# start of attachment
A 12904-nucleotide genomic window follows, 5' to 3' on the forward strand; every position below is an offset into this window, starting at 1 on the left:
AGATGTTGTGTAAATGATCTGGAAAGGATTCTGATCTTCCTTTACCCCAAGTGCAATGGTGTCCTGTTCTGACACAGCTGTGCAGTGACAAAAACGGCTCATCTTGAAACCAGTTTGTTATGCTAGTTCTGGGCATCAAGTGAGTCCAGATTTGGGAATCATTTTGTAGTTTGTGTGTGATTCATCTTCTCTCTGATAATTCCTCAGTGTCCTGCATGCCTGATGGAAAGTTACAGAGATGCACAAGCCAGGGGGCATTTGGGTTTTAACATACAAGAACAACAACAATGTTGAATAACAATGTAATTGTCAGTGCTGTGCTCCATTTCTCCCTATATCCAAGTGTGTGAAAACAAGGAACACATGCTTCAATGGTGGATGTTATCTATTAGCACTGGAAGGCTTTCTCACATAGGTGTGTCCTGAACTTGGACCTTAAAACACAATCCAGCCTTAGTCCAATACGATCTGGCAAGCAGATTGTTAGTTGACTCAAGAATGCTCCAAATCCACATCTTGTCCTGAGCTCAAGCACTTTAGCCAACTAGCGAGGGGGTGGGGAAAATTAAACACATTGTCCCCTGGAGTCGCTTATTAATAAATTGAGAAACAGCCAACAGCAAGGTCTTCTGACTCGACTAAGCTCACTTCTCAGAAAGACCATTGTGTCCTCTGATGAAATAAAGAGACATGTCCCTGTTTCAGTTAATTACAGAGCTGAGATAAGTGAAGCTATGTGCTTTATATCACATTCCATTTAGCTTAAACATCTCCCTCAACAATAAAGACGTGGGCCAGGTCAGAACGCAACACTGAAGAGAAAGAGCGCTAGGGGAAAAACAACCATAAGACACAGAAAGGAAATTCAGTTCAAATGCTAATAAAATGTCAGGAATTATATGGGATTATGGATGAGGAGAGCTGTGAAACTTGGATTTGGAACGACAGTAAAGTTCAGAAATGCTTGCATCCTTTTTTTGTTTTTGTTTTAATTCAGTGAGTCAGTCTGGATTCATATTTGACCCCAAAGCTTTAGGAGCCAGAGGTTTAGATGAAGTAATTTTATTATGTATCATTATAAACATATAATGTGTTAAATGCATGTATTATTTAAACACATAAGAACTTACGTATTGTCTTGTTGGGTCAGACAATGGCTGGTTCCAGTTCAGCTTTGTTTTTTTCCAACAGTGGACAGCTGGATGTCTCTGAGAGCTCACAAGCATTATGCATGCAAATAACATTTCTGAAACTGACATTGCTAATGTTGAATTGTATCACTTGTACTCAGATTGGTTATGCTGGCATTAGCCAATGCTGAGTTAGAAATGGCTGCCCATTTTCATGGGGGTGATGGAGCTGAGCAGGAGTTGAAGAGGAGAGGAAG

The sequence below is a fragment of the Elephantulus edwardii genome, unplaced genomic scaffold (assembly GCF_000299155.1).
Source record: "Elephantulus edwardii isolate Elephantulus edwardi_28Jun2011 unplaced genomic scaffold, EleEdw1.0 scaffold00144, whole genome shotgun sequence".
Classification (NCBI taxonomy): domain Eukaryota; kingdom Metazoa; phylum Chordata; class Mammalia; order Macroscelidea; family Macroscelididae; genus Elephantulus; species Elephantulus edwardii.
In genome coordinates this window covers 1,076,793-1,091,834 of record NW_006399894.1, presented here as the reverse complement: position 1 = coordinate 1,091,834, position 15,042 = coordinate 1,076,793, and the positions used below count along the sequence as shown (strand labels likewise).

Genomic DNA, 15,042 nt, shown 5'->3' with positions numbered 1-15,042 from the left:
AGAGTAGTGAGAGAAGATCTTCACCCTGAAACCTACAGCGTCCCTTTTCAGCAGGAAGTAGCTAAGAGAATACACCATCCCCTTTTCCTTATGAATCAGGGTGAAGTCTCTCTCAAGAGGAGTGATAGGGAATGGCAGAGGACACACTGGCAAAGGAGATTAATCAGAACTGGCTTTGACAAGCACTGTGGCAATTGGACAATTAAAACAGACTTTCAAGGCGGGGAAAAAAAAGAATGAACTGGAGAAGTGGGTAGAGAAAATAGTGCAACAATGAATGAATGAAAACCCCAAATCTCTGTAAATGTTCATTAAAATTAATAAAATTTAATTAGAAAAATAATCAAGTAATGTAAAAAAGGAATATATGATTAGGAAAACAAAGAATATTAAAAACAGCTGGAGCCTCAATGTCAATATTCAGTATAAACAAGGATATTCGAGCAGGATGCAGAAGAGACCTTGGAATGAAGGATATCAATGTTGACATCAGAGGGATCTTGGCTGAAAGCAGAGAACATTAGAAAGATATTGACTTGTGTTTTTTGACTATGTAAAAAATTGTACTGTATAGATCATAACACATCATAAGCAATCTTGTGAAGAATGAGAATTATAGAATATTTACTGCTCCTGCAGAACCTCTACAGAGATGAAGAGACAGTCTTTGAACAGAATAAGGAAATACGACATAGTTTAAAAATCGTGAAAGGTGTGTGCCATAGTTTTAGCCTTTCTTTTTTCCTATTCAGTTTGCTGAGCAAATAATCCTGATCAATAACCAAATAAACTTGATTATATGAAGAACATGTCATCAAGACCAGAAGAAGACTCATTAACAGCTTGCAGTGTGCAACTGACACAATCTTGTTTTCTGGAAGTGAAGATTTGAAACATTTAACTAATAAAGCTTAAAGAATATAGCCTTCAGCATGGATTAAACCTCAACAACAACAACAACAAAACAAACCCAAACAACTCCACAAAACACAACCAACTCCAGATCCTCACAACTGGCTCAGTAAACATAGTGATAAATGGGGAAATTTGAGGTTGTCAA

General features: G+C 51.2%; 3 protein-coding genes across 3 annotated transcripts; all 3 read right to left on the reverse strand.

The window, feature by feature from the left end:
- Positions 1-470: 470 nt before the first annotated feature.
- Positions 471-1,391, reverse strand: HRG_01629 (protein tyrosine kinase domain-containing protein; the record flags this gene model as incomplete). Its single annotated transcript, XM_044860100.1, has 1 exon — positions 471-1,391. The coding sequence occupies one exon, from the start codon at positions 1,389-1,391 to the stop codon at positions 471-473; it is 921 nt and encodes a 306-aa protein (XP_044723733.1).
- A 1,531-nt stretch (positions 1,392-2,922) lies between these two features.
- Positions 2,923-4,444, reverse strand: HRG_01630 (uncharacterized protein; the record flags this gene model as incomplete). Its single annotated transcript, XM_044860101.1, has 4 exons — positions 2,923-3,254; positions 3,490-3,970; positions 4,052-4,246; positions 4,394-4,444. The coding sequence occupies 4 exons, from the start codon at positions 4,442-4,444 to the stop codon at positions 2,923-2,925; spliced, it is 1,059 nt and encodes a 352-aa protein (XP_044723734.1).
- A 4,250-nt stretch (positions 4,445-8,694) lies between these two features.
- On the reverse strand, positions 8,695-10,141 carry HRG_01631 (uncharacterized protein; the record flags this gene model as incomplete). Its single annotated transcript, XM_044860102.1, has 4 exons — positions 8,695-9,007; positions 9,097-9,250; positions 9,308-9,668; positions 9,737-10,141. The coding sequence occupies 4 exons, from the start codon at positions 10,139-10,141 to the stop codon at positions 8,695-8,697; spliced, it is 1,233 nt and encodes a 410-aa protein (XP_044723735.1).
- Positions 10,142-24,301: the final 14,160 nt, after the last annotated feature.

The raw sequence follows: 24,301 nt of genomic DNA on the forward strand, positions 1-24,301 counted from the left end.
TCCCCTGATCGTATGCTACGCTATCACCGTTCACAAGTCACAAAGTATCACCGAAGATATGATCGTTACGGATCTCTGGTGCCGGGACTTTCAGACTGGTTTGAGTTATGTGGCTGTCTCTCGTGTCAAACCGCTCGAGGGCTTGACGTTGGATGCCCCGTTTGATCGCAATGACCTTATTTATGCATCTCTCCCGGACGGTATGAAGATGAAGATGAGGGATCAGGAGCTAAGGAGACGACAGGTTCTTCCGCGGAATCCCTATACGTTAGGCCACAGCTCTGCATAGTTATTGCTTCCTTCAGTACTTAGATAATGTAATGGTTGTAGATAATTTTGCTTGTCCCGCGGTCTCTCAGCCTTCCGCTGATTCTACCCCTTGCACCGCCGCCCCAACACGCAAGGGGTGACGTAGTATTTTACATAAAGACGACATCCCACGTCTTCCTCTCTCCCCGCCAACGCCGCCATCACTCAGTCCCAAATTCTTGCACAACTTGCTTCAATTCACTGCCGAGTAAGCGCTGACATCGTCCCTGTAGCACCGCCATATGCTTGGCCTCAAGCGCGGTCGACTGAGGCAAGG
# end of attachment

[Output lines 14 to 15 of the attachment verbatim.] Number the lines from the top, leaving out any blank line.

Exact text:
- Positions 2,923-4,444, reverse strand: HRG_01630 (uncharacterized protein; the record flags this gene model as incomplete). Its single annotated transcript, XM_044860101.1, has 4 exons — positions 2,923-3,254; positions 3,490-3,970; positions 4,052-4,246; positions 4,394-4,444. The coding sequence occupies 4 exons, from the start codon at positions 4,442-4,444 to the stop codon at positions 2,923-2,925; spliced, it is 1,059 nt and encodes a 352-aa protein (XP_044723734.1).
- A 4,250-nt stretch (positions 4,445-8,694) lies between these two features.